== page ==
How To Choose The Right Golf Putter
In golf, your putter is your power. After you’ve driven your golf ball as far as you can off the tee and chip it onto the green, it’s time to pull out the putter. This is where the feel for the club becomes so important, because you need to have a deft touch to caress the ball into the hole. Putters typically feature a very flat striking face, a bent shaft and non-circular grips that play a key role in getting the ball to the hole with confidence.
Since the putter is used during what can be considered the most important moments of a golf game, it is very important to choose the one that is going to give you the right swing. You’ll be using most often out of all of the clubs in your golf bag, so make sure to make your decision count. Here are the things you should look for when trying to find the right golf putter:
Design of the Head:
The head design you prefer is highly influenced by your signature stroke. There are three types of putter head design: blade, peripheral-weighted and mallet. If you have more of a straight putting stroke and consider yourself a precise player, a blade putter is your best choice. If you have intermediate skills, the peripheral-weighted putter features longer, thinner blades as well as additional weight in the heel to allow for a greater level of forgiveness for your stroke. If you are new to the game, a mallet putter contains a lot of alignment aids that assists with improving performance.
If you have a straight-back-straight-through putting stroke, a face-balance putter is ideal for you due to its face that looks upward. If you have an arc in your putting stroke, a toe-balanced putting is the best choice for you.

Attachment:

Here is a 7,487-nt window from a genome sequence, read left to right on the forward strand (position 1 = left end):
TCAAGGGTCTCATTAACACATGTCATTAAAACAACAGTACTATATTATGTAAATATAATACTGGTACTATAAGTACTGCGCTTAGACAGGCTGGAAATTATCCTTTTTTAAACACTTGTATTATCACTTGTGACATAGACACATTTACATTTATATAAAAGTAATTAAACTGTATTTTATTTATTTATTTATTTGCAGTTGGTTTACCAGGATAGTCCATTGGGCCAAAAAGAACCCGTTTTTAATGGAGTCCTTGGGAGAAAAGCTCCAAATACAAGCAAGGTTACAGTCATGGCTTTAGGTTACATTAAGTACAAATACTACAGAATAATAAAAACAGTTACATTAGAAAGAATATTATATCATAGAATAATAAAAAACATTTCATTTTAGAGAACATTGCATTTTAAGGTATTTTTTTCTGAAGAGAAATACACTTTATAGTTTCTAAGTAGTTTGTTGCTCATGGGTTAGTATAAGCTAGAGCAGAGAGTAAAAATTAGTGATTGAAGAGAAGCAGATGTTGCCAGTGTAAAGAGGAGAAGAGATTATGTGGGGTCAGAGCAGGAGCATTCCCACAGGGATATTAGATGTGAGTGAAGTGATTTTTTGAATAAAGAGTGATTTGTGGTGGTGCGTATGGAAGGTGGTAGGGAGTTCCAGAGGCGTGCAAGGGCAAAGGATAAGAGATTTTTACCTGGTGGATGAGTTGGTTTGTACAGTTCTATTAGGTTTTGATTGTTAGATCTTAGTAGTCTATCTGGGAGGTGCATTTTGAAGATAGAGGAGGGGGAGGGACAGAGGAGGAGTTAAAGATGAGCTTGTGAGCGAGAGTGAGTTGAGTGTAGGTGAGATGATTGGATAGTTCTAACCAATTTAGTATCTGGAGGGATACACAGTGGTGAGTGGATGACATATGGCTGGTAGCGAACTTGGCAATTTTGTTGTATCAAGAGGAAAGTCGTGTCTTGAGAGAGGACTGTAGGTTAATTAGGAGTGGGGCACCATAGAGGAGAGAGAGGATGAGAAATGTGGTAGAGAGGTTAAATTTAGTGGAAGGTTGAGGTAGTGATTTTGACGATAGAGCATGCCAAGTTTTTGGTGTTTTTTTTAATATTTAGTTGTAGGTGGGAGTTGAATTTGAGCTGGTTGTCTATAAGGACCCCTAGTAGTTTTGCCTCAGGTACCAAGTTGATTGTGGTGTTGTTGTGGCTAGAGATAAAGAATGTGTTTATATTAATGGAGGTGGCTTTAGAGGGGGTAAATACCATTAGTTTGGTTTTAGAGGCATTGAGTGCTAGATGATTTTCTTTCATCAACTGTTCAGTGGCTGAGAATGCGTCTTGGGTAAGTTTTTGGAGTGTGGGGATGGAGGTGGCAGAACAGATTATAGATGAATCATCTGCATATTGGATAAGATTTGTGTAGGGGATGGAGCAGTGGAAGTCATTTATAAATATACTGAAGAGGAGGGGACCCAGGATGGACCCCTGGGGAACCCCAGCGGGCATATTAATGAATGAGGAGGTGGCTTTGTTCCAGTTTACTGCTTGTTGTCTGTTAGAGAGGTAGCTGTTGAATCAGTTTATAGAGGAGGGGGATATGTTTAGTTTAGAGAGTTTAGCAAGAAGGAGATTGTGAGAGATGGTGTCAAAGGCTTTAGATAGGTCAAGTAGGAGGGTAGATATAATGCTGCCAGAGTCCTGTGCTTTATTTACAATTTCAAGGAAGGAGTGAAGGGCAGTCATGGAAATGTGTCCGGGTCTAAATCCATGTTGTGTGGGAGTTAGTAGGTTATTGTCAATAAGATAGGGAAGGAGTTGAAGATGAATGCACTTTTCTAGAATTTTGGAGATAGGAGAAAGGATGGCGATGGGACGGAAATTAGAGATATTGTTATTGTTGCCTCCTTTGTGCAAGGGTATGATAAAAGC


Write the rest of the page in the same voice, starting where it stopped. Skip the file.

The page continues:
There are three types of putter faces: metal-faced, insert-faced and groove-faced. Metal-faced putters are best for players looking for a controlled feel. Insert-faced putters re-distribute the weight of the putter, allowing more forgiveness on the stroke.
The length of the putter plays a key role in determining the quality of consistency in your stroke. The minimum required length is 18 inches. Ideally, your arms should hang naturally when you are about to putt so that there is no strain. There are two legal shaft lengths: traditional and long. The most commonly used is traditional, which ranges from 32-26 inches in length. If you have the tendency of breaking your wrists through the stroke, an arm-lock putter is best for you.
The grip is the part of the putter that you touch, so it is important that it is comfortable for you. Putter grips can vary in thickness, shape, weight, length and materials. Firmer grips lessen the impact creating more feedback, while softer grips enhance rhythm and provide less feedback. A longer grip allows you more range of where you prefer to hold the putter, allowing you to distribute your weight according to what’s comfortable for your swing. Thicker grips, which are extremely popular, eliminating the influence of your finger and wrist which provides opportunity for a larger margin of error.
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